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Presenting home education legal precedents


Home educating families often ask about ‘case law’, which is correctly referred to as ‘legal precedent’. Legal precedent is a doctrine which comes from the Latin maxim

stare decisis et non quieta movere’ 


which means:

stand by what has been decided and do not unsettle the established



You probably do not need to know this bit, but for home educators, everything is a learning opportunity!


The basic rule is that a court must follow the precedents from a higher court, but they are not bound to follow decisions from courts lower in the hierarchy. It looks like this:


European Court of Justice (watch this space!)


Supreme Court (formerly House of Lords)


Court of Appeal


Divisional Courts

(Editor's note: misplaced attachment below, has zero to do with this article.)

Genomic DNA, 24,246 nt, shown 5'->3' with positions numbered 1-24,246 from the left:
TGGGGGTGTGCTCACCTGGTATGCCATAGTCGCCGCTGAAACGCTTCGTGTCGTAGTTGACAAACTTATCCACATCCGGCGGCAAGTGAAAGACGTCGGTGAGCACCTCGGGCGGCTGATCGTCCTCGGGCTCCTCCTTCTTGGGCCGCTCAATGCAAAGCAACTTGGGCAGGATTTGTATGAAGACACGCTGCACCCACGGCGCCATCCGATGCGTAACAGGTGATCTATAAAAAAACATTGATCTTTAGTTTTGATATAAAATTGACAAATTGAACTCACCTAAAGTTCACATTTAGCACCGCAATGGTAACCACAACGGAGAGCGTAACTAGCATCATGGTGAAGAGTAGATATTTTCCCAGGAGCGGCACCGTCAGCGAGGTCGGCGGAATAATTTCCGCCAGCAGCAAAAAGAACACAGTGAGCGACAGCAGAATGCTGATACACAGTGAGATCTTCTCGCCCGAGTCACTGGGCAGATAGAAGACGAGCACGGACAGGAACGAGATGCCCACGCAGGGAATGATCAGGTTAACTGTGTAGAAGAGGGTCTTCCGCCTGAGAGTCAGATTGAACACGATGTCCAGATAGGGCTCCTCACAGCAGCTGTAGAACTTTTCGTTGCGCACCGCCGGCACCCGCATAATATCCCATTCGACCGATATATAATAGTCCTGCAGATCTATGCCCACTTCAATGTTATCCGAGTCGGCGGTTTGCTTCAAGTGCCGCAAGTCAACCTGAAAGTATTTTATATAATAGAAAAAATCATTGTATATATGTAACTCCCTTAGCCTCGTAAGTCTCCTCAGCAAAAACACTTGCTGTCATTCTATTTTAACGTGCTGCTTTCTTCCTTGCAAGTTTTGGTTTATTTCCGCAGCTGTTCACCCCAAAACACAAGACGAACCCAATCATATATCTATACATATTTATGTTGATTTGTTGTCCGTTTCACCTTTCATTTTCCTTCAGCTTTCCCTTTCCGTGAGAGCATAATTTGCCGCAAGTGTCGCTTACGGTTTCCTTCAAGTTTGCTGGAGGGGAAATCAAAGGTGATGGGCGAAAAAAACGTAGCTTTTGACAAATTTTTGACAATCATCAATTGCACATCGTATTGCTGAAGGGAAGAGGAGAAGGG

All other courts (County, Crown, Magistrates, tribunals – these have no power to create precedents)


There are three types of precedent:


  • Original precedent, which is created when a higher court hears a case that involves, for instance, a law and/or a set of facts that have never come before the courts. Original precedent guides Courts in making future decisions in similar cases.


  • Binding precedent. This is a bit misleading as it is binding on future judges, but only where the facts of the original case are sufficiently similar to those that appear in new cases. It is created by the higher court and can be overturned by a higher court if there is a change in law or even in social norms.


  • Persuasive precedent, which is actually not always very persuasive and is the stuff of lawyer’s arguments. These precedents may influence a judge’s decision if the legal principles and reasoning given in the previous decision is relevant to the present case. Persuasive precedent can include rulings from lower courts, but they would be highly unlikely to persuade anything but a lower court.